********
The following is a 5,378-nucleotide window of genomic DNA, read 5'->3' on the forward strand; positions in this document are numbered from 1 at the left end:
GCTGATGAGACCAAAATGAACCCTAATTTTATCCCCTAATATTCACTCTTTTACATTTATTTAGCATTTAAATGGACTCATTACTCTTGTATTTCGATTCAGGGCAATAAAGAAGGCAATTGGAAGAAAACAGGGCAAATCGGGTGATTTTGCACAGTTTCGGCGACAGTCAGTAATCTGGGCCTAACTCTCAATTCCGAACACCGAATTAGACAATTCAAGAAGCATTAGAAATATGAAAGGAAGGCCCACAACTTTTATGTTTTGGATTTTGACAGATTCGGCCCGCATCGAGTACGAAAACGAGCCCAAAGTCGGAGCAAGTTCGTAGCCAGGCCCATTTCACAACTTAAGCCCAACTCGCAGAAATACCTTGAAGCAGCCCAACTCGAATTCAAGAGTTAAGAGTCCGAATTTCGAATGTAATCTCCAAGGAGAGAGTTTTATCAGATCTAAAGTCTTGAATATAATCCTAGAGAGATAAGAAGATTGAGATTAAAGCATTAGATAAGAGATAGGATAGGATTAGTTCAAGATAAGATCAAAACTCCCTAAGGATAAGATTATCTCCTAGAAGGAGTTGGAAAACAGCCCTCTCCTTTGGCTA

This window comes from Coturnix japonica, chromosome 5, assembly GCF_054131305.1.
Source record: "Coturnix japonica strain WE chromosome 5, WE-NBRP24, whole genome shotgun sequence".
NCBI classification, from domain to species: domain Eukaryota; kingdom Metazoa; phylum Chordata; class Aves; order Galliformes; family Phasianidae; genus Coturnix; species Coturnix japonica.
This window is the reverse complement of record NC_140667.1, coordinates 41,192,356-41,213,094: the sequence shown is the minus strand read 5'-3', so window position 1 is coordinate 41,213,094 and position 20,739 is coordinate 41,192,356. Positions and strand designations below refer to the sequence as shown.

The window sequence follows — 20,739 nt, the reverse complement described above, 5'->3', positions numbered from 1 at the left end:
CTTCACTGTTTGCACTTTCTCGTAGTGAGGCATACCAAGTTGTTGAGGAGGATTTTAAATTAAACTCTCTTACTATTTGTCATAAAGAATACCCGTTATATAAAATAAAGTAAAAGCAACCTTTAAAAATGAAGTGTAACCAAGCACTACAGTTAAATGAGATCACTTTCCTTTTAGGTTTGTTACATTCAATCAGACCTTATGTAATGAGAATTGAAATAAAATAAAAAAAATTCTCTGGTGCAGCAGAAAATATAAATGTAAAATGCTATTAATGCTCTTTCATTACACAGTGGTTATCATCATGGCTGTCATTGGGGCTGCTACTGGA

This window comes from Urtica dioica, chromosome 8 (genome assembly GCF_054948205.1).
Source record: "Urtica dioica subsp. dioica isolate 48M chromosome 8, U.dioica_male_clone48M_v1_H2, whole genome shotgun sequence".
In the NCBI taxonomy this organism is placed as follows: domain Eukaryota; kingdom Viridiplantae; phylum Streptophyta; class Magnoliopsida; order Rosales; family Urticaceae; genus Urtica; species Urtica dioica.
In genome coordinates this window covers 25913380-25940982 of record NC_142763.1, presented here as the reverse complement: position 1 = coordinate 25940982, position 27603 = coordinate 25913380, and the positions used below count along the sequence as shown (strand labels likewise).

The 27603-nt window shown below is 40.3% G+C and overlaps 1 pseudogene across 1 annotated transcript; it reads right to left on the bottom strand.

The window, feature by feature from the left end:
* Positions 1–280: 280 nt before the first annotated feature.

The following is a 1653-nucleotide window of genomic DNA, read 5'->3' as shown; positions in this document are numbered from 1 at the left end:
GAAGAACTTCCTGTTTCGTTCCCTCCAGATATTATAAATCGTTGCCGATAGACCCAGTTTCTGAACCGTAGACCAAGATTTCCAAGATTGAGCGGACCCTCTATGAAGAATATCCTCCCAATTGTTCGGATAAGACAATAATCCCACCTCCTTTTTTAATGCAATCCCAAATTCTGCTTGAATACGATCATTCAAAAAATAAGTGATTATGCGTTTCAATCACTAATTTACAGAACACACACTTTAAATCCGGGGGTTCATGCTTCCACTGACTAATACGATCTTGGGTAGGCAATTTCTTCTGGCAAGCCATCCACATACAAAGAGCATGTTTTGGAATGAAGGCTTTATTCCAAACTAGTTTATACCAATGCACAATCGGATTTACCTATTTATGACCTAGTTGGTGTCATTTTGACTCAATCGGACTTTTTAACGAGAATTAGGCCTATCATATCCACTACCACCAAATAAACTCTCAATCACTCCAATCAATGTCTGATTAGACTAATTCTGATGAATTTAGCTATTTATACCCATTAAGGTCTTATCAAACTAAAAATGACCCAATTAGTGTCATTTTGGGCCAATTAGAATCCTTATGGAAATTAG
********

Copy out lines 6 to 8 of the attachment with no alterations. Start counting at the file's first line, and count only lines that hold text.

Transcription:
This window is the reverse complement of record NC_140667.1, coordinates 41,192,356-41,213,094: the sequence shown is the minus strand read 5'-3', so window position 1 is coordinate 41,213,094 and position 20,739 is coordinate 41,192,356. Positions and strand designations below refer to the sequence as shown.

The window sequence follows — 20,739 nt, the reverse complement described above, 5'->3', positions numbered from 1 at the left end:
CTTCACTGTTTGCACTTTCTCGTAGTGAGGCATACCAAGTTGTTGAGGAGGATTTTAAATTAAACTCTCTTACTATTTGTCATAAAGAATACCCGTTATATAAAATAAAGTAAAAGCAACCTTTAAAAATGAAGTGTAACCAAGCACTACAGTTAAATGAGATCACTTTCCTTTTAGGTTTGTTACATTCAATCAGACCTTATGTAATGAGAATTGAAATAAAATAAAAAAAATTCTCTGGTGCAGCAGAAAATATAAATGTAAAATGCTATTAATGCTCTTTCATTACACAGTGGTTATCATCATGGCTGTCATTGGGGCTGCTACTGGA